by Graham Pierrepoint
Oxfam – one of the most widely-known humanitarian charities the world over – has been embroiled in a major scandal in recent months with regard to aid workers visiting Haiti in 2011 – where they were intended to help relieve locals – yet it seems that such workers had reportedly used prostitute services while in the country supposedly delivering aid. That’s not all, however – as it emerged that Oxfam appeared to have taken steps to cover up findings of such abuses of position – and they are not the only charity to have come under fire for alleged abuse in recent months, opening up what appears to be a shocking indictment of the way that certain charitable organizations are appealing to allegations of a certain nature.
Oxfam has already lost its Deputy Chief Executive – Penny Lawrence – as it emerged that full details on prostitute use by aid workers operating for the organisation were not made fully apparent to the Charity Commission, who acts as a watchdog to ensure that such charitable bodies are operating on a fair and legal basis. Oxfam denied any such covering-up – advising that they were continuing to investigate allegations relating to bullying and sexual behavior believed to be wholly inappropriate. Several workers have resigned and have been let go from the body as a result of the emerging news – and, this week, Chief Executive Mark Goldring has publicly advised that he will be stepping down from the firm, though the brand has firmly stated that his resignation is unrelated to do with his handling of the unfolding crisis.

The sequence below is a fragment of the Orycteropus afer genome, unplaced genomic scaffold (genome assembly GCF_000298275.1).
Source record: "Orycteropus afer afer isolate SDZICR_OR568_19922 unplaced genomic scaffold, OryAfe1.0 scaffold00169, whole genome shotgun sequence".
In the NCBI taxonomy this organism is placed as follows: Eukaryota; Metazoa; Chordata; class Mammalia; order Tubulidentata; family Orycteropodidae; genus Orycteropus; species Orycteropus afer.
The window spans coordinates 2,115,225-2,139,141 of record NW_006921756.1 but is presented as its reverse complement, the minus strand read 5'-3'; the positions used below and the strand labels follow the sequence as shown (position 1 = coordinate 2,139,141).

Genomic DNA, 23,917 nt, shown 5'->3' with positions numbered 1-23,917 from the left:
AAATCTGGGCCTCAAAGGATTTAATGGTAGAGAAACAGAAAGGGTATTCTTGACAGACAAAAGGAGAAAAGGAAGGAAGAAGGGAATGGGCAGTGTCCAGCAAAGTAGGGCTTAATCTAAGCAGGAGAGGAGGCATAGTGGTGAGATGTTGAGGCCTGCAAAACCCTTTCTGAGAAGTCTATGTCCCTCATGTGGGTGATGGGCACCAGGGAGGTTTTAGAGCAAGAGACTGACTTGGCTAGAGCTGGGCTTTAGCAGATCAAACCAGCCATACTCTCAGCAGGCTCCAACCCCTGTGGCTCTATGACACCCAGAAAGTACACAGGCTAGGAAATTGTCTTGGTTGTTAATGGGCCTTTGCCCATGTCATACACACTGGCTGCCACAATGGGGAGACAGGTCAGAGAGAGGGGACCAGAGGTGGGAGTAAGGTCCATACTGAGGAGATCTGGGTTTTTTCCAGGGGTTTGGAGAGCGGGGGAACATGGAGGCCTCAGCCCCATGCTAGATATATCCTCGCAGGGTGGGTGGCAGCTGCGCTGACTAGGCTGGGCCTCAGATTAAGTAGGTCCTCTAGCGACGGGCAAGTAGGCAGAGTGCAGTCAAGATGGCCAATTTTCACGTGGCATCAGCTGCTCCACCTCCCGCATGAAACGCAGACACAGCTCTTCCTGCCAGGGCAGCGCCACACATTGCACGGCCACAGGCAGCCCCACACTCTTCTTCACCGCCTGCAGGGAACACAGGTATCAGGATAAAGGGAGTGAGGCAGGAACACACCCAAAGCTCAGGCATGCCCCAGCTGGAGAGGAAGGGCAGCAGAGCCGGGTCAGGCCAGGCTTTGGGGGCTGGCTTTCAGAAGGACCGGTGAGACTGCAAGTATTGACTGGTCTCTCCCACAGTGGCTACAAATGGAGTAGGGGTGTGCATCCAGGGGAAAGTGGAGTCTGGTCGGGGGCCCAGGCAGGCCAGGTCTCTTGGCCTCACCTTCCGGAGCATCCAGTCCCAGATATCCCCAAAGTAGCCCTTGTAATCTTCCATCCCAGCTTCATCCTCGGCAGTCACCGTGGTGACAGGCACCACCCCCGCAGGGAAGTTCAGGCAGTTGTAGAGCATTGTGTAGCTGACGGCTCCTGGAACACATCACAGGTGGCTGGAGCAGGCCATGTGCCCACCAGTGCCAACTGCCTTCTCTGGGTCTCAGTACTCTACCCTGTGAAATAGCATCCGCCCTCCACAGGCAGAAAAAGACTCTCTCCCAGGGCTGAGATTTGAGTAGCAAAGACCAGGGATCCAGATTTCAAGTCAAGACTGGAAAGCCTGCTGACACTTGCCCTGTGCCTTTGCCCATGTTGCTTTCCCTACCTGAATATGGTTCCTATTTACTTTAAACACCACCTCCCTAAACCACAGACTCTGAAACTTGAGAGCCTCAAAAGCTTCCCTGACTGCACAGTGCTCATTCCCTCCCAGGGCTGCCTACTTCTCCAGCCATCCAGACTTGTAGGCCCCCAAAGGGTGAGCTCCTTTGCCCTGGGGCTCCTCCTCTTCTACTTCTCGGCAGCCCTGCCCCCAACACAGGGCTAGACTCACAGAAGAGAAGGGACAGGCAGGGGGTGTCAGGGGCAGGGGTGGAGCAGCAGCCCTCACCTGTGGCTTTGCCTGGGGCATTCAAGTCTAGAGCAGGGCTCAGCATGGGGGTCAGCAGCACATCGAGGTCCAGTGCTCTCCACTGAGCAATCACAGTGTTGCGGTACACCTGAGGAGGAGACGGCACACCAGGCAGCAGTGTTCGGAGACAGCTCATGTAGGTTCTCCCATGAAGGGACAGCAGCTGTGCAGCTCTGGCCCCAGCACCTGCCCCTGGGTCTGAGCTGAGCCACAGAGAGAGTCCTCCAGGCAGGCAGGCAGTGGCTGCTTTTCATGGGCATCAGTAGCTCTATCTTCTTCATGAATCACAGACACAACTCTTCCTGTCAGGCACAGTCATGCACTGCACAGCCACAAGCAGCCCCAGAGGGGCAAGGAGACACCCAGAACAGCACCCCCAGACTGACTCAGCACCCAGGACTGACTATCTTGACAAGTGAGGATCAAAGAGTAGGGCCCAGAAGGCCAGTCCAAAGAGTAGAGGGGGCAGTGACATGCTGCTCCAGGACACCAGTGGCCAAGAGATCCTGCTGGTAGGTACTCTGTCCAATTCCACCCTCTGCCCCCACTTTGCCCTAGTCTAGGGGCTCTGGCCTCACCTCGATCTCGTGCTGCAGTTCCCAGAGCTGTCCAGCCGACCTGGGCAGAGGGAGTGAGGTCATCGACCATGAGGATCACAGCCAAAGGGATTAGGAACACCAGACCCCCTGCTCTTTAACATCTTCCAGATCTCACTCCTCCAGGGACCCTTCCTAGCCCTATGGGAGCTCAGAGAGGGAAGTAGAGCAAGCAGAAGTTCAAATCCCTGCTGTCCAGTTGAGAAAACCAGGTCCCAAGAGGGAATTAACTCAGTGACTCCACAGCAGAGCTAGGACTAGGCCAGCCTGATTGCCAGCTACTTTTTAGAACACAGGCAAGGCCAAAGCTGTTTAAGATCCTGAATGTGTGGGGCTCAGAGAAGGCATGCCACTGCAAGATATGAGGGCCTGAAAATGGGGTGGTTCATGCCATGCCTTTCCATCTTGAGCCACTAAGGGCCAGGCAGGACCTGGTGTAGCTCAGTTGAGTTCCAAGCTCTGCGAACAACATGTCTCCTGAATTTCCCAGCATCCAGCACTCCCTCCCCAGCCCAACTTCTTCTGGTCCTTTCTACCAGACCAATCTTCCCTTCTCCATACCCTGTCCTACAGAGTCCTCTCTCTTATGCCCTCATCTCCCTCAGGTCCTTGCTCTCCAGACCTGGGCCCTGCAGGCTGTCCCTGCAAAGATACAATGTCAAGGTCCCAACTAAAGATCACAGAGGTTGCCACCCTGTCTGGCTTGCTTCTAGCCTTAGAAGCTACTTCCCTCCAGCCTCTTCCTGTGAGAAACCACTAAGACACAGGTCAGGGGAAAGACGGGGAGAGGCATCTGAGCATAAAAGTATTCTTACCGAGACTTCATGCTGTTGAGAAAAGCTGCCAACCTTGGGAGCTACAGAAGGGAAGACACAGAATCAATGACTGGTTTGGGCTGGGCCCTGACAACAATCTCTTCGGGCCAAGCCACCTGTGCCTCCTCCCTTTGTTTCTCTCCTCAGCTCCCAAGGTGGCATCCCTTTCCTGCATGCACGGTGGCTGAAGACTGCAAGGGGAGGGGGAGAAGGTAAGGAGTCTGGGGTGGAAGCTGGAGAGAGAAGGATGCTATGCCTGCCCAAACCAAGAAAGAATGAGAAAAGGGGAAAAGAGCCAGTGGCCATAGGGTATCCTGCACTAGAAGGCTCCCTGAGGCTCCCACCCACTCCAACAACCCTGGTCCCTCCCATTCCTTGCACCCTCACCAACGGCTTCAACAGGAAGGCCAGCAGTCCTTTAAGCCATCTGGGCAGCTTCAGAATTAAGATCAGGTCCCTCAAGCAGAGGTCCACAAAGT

▶ Oxfam CEO steps down
His intentions to do so come as Goldring advises that it is time for someone new to transform the charity. “This journey will be best led by someone bringing fresh vision and energy,” his statement advised. Goldring has continued to publicly deny covering up such claims and has emphasized that Oxfam is deeply ashamed of the mistakes it has made – while a further spokesperson has made clear that Goldring’s stepping down is unrelated to his handling of the Haiti scandal.
This therefore means that there could be big changes afoot for Oxfam in the very near future – though it may need to transform itself in the eyes of many who have raised concerns about where donators’ money actually ends up – if it is to transition successfully and beyond this very public scandal.